Don’t let mouse shoulder get you down


Do you suffer from a stiff shoulder in the office?

So what does mouse shoulder have to do with copywriting, I hear you ask. Well, like most of you who are office-based, I spend around 90% of my working day in front of a screen, manipulating a mouse for hours on end. And even while I’m working from home, I still spend long periods of time using a mouse.

I recently went for a deep tissue massage and was told I had ‘mouse shoulder’. I’ve known for years that a combination of heavy-handbag-wearing, child-carrying and mouse-utilisation were all contributing to a stiff upper back and shoulder joint. But hearing the term mouse shoulder really struck a chord with me. It made me consciously think about all the hours I spend sustaining the same position in front of my screen.

There are several ways to combat mouse shoulder, as well as mouse arm, a manifestation of RSI around the wrist joint. This includes regular massage, once we’re allowed outdoors again. But for now, the immediate action for me has been to remain conscious of my position – and keep changing it – throughout the working day. Following the steps below will prevent the build-up of mouse shoulder or mouse arm over time, which is especially important now that most of us are home-working and may not get as much exercise as we are used to.

In the “office”

Make space to work. First up, if you are slouching on the sofa balancing a laptop on your knees, then stop that right now, and dedicate some space in your home for working. Assemble whatever household items you can – be it a picnic table for a desk or a pouffe for a chair – and create your own work haven, away from the rest of the family.

Raise and lower your seat from time to time (e.g. once a week) so your arm is not constantly outstretched at the same angle with the same group of muscles supporting the weight of your arm all the time. Use cushions if you don’t have an adjustable chair.

Move your arm constantly. I’ve realised it tends to be convenient, and so becomes a habit, to leave your arm in the same resting position while you’re consuming content on the screen between each scroll. Therefore, once you’ve opened up your word doc, webpage or other application, make a conscious effort to move your arm away from the mouse. Move it around, place it behind your back, or even sit on it if you have to, until it’s time to start scrolling again.


Use the up and down arrows on your keyboard instead of your mouse from time to time.

Adopt an ambimoustrous working pattern. Learning to use the mouse with both hands means you share the strain between both of your wrists / arms / shoulders. If this seems unnatural at first, give it a couple of weeks and you’ll notice it becomes a great deal easier.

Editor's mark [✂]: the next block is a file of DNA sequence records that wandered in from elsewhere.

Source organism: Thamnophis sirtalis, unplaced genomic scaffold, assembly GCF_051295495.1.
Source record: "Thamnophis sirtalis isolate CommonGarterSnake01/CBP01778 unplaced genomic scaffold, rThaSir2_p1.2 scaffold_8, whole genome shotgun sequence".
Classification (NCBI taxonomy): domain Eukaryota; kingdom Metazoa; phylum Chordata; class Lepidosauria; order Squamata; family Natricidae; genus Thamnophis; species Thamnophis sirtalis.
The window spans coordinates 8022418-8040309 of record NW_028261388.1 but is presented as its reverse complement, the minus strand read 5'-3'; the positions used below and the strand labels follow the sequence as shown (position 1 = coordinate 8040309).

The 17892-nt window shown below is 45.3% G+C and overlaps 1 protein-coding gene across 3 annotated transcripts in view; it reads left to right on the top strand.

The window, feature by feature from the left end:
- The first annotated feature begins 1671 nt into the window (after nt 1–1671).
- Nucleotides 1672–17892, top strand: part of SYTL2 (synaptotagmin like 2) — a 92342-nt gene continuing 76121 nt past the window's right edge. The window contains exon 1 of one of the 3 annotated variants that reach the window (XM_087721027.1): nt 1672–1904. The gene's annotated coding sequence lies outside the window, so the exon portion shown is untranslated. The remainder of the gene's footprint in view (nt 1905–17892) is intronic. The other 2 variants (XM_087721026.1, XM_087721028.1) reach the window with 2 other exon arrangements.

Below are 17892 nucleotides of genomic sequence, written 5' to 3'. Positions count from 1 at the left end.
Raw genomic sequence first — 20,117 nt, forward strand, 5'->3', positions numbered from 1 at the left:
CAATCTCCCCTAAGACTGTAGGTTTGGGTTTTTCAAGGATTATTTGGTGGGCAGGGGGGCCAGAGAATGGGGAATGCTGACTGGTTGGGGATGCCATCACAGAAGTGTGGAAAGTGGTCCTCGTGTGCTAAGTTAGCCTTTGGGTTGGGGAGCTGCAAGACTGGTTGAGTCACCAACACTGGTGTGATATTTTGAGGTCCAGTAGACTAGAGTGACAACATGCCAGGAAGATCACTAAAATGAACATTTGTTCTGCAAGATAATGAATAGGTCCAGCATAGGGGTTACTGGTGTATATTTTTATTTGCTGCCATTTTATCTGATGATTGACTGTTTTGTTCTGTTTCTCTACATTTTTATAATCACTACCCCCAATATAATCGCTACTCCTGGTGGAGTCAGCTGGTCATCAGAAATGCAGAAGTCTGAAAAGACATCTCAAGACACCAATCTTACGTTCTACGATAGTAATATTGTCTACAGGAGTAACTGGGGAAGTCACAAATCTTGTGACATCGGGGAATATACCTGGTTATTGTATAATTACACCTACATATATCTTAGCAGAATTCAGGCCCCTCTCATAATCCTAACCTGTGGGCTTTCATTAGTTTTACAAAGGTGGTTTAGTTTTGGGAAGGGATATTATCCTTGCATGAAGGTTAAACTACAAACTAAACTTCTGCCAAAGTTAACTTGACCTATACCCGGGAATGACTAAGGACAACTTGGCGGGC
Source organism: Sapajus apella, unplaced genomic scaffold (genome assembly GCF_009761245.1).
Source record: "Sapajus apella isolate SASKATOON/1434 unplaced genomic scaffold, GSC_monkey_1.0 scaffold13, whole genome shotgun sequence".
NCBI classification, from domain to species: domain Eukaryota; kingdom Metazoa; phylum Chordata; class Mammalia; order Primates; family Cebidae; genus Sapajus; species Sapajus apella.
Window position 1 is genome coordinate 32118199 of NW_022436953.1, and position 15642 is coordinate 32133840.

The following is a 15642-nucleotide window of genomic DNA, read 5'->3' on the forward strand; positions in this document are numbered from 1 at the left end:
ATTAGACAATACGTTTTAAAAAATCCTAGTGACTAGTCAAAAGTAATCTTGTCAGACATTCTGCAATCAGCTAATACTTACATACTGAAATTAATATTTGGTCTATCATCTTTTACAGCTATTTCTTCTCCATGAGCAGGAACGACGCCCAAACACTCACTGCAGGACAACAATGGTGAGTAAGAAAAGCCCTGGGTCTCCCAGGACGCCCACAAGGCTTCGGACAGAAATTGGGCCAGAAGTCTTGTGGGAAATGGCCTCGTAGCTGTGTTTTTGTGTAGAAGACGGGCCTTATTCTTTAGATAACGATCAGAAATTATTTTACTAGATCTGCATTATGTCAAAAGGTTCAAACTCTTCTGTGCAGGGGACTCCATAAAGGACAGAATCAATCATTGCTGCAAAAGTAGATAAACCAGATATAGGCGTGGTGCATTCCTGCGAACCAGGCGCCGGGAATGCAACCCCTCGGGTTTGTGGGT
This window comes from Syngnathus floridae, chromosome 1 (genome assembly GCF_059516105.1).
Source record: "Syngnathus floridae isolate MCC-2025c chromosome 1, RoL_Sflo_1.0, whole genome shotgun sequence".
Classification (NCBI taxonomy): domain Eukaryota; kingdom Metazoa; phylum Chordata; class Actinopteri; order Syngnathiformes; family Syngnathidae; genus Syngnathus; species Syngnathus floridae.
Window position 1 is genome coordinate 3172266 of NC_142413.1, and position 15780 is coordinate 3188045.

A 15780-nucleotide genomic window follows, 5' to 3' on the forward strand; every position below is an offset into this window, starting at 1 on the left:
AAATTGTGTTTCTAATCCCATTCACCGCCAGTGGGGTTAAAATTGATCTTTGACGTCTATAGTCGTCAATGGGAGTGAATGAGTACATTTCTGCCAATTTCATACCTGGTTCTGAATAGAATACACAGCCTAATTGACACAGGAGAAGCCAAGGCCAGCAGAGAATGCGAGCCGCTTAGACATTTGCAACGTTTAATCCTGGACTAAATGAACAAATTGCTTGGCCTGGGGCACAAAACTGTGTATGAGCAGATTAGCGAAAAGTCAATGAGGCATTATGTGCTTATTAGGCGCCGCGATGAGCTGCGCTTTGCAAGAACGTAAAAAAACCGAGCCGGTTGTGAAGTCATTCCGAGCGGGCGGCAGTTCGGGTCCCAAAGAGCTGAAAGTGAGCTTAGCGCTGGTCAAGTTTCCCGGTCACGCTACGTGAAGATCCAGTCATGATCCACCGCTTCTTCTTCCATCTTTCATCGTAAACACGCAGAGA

Bring the mouse closer to your body. Research has shown that holding the mouse with the arm less than 10° abducted (i.e. raised from a lowered position away from the midline of the body) reduces muscle activity by a factor of 25-60%*.

Say it via video. As we advise all of our clients at the moment, try not to rely on email for all of your corporate communications. Instead, set up as many online conferences as you can throughout the week to convey messages to your customers. Not only will this boost your mood by interacting with others, but it will also cut out some of the time you would otherwise be using your mouse.

Outside the “office”

Exercise. During the working day, go for at least one walk (one outside, the rest inside, of course!) to get your whole body moving, including your arms. In addition, take 20 minutes out of the office to carry out some simple shoulder movements. If you’re struggling with some of the definitions here, there are also a wealth of tutorials on YouTube which can help.

Try Pilates or any exercise which focuses on the upper back. If you’re stuck at home craving your next Pilates fix, mytime Pilates are running all of their classes online over the coming weeks. For more details, visit: www.mytimepilates.co.uk. Not only will it help with your general health and wellbeing, but it can really help with your posture and shoulder health.

Muscle therapy. When we’re allowed to venture out again, try to build in some time for more deep tissue or sports massage therapy. Massages may seem like a luxury, but for busy working parents, it’s important to take time out to look after both your mind and your body in this case your shoulder.


None of us know how long our working routine will face disruption over the coming months, but if your line of business means you sit in front of a screen for long periods, whether at home or in the office, make sure you take care of your shoulder by mixing up that routine and you'll be able to work far more effectively in the long run.

*Effect of Mouse Position on Shoulder Muscle Activity. Alan Hedge & Greg Shaw. Dept. DEA, Cornell University, April, 1996.


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a domesticated, woolly-haired South American camelid 

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